Guest blog by Katia Chornik
In this guest blog, Katia Chornik addresses language and inclusion within digital research projects.
In 2014, on the 25th anniversary of the World Wide Web, the UK government published a policy paper titled ‘Government Digital Inclusion Strategy’, which sets out a series of measures of the UK government and its partners from the public, private and voluntary sectors to increase digital inclusion. The document identifies language as one of the main challenges that people face in relation to the Internet, alongside location, accessibility, cost, technology and infrastructure. The remarks about language, however, only refer to language specifically related to the Internet, advising that it should be “less intimidating and easier to understand by everyone”. Considering the high level of multiculturalism in the UK, it is striking that the government’s strategy does not make any comments about the provision of digital content in languages different from English.
Like governmental bodies and their partners, higher education institutions in the UK provide scant digital content in languages different from English, with the exception of institutions in Wales, which give the Welsh language a similar relevance to the English language. Meanwhile, the presence of foreign languages on open digital platforms of British universities is almost inexistent, with the exception of a few institutions that have branches abroad, for example the University of Nottingham, which offers part of its website content in Chinese language. It can be assumed that the dominant monolingual tendency in British universities’ digital content is rooted in the generalised belief that English is universally spoken.
In the case of digital contents originating in research projects in the area of Modern Foreign Languages, what is the relevance of making these available in other languages in addition to English? If these contents are generated solely for researchers’ own purposes, and aimed at reaching proficient English readers only, perhaps the relevance is not so evident. But if it is sought to be inclusive towards audiences who may not be competent in English language (particularly those whose main languages relate to the topic of the research) and if contents are meaningful to audiences beyond academia, then availability in more than one language is justifiable. On the other hand, if primary materials have been obtained originally in foreign languages and from people who are not competent in English language, there is an ethical underpinning to make the data accessible in original languages too.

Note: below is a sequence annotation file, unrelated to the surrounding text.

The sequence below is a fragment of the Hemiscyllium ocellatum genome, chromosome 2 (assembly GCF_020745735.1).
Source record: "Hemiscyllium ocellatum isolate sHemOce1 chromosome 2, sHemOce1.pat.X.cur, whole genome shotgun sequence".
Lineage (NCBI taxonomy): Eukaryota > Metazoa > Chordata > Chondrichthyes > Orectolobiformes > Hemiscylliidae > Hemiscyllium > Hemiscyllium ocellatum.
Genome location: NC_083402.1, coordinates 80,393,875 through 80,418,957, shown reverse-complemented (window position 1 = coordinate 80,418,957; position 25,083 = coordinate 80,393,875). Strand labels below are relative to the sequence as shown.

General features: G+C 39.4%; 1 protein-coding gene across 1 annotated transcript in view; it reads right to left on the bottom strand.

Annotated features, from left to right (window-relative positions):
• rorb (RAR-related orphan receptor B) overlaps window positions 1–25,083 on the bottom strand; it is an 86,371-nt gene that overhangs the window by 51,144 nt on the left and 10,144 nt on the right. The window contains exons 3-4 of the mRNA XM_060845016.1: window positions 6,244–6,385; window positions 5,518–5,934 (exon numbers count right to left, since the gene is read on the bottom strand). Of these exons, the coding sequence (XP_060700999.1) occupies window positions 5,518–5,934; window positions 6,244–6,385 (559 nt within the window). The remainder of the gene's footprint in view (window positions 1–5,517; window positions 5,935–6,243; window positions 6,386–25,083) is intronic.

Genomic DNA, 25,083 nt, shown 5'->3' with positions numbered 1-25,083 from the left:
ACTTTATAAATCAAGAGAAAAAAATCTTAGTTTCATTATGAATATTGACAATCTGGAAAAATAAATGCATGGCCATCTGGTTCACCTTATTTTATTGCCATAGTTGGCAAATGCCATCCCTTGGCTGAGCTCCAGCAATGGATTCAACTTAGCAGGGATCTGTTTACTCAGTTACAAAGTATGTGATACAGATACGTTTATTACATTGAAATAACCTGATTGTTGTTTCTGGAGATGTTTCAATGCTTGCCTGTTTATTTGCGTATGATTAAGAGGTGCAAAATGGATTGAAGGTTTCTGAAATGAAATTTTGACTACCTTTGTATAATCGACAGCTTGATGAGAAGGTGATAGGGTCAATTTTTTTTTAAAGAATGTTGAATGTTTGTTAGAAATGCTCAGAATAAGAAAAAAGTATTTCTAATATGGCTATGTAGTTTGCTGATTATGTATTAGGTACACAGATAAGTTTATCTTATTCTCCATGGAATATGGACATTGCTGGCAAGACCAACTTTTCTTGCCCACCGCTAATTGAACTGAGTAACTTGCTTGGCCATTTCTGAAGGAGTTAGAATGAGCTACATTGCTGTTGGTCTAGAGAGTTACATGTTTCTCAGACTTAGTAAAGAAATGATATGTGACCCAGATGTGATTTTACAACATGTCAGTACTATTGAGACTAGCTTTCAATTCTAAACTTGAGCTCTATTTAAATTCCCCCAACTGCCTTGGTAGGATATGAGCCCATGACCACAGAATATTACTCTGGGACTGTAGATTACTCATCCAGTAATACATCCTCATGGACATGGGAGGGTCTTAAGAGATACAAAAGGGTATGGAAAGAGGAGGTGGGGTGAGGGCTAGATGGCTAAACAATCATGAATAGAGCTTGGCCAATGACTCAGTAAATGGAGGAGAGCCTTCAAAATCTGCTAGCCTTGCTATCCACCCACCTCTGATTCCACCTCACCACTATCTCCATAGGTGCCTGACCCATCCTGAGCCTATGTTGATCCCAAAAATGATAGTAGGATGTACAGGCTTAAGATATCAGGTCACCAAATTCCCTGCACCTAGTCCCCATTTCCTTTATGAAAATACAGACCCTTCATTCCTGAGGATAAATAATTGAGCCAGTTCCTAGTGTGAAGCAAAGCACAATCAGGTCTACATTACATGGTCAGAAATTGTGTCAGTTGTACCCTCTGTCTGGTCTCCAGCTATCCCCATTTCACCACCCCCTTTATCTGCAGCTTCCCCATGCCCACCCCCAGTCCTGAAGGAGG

Language and inclusion have been central concerns to a bilingual digital project I am involved in, Cantos Cautivos (Captive Songs), which compiles songs and testimonies on musical experiences in centres for political detention and torture in Chile during the dictatorship led by Augusto Pinochet (1973-1990). Through collecting and disseminating these materials, this project seeks to contribute to the historical memory of the dictatorship, and to ongoing debates and research on human rights violations in other historical and geographical contexts. Cantos Cautivos, launched in 2015, was born out of my wider Leverhulme research at the University of Manchester (2013-16), and of ongoing collaborations with former political prisoners and the Chilean Museum of Memory and Human Rights.
The project has an international audience: 78% is Spanish-speaking, 42% is English-speaking, 3% Portuguese speaking, 1% French speaking, and 1% German-speaking, according to our Twitter audience figures. Former political prisoners have been involved in many aspects of the project, from the production of primary data, writing of explanatory texts and website design, to negotiation of partnerships with external organisations and dealings with ethical issues. Involving former prisoners in matters beyond the production of primary material has increased engagement and mutual accountability. In particular, their participation in the production of explanatory texts has ensured that the ways in which their histories are presented ties in with their needs and wishes. Regarding languages, the project has aimed to place Spanish and English at equal levels, in order to be as inclusive as possible with our audiences. For instance, in our social media postings, we have adopted a random order of languages to avoid the perception of a linguistic preference.
In the UK, the number of digital MFL projects are available in languages in addition to English is growing. This approach offers great opportunities and benefits to researchers not only in terms of reach and engagement but also regarding inclusivity and reciprocity towards the cultures studied. It is to be hoped that this trend continues to grow.